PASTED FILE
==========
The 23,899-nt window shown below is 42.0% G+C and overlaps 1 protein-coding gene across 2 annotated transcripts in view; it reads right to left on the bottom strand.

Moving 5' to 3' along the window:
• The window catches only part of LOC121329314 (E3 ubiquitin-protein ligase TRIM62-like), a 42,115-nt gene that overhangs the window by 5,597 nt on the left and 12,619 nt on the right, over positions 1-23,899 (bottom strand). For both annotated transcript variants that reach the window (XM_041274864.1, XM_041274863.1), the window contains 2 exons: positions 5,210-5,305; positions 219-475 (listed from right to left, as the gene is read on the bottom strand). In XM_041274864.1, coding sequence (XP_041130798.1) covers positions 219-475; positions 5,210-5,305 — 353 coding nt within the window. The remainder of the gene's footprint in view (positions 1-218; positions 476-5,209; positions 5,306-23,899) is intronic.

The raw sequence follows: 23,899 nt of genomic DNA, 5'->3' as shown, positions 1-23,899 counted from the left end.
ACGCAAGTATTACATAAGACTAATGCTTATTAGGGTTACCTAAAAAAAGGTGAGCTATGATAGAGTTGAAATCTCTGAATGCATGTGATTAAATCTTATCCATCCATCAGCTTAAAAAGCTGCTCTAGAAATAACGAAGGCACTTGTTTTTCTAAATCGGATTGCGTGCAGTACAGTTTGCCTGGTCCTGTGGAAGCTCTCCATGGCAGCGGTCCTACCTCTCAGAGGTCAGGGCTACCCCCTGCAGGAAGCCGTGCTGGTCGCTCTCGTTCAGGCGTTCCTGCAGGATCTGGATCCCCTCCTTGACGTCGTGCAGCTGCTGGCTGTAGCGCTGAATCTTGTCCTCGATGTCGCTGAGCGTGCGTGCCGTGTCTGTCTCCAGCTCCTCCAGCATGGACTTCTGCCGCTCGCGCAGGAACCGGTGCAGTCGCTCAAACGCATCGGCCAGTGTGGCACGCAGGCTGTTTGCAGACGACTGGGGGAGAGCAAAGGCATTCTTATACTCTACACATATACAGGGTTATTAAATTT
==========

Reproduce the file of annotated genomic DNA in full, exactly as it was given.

The 23,899-nt window shown below is 42.0% G+C and overlaps 1 protein-coding gene across 2 annotated transcripts in view; it reads right to left on the bottom strand.

Moving 5' to 3' along the window:
• The window catches only part of LOC121329314 (E3 ubiquitin-protein ligase TRIM62-like), a 42,115-nt gene that overhangs the window by 5,597 nt on the left and 12,619 nt on the right, over positions 1-23,899 (bottom strand). For both annotated transcript variants that reach the window (XM_041274864.1, XM_041274863.1), the window contains 2 exons: positions 5,210-5,305; positions 219-475 (listed from right to left, as the gene is read on the bottom strand). In XM_041274864.1, coding sequence (XP_041130798.1) covers positions 219-475; positions 5,210-5,305 — 353 coding nt within the window. The remainder of the gene's footprint in view (positions 1-218; positions 476-5,209; positions 5,306-23,899) is intronic.

The raw sequence follows: 23,899 nt of genomic DNA, 5'->3' as shown, positions 1-23,899 counted from the left end.
ACGCAAGTATTACATAAGACTAATGCTTATTAGGGTTACCTAAAAAAAGGTGAGCTATGATAGAGTTGAAATCTCTGAATGCATGTGATTAAATCTTATCCATCCATCAGCTTAAAAAGCTGCTCTAGAAATAACGAAGGCACTTGTTTTTCTAAATCGGATTGCGTGCAGTACAGTTTGCCTGGTCCTGTGGAAGCTCTCCATGGCAGCGGTCCTACCTCTCAGAGGTCAGGGCTACCCCCTGCAGGAAGCCGTGCTGGTCGCTCTCGTTCAGGCGTTCCTGCAGGATCTGGATCCCCTCCTTGACGTCGTGCAGCTGCTGGCTGTAGCGCTGAATCTTGTCCTCGATGTCGCTGAGCGTGCGTGCCGTGTCTGTCTCCAGCTCCTCCAGCATGGACTTCTGCCGCTCGCGCAGGAACCGGTGCAGTCGCTCAAACGCATCGGCCAGTGTGGCACGCAGGCTGTTTGCAGACGACTGGGGGAGAGCAAAGGCATTCTTATACTCTACACATATACAGGGTTATTAAATTT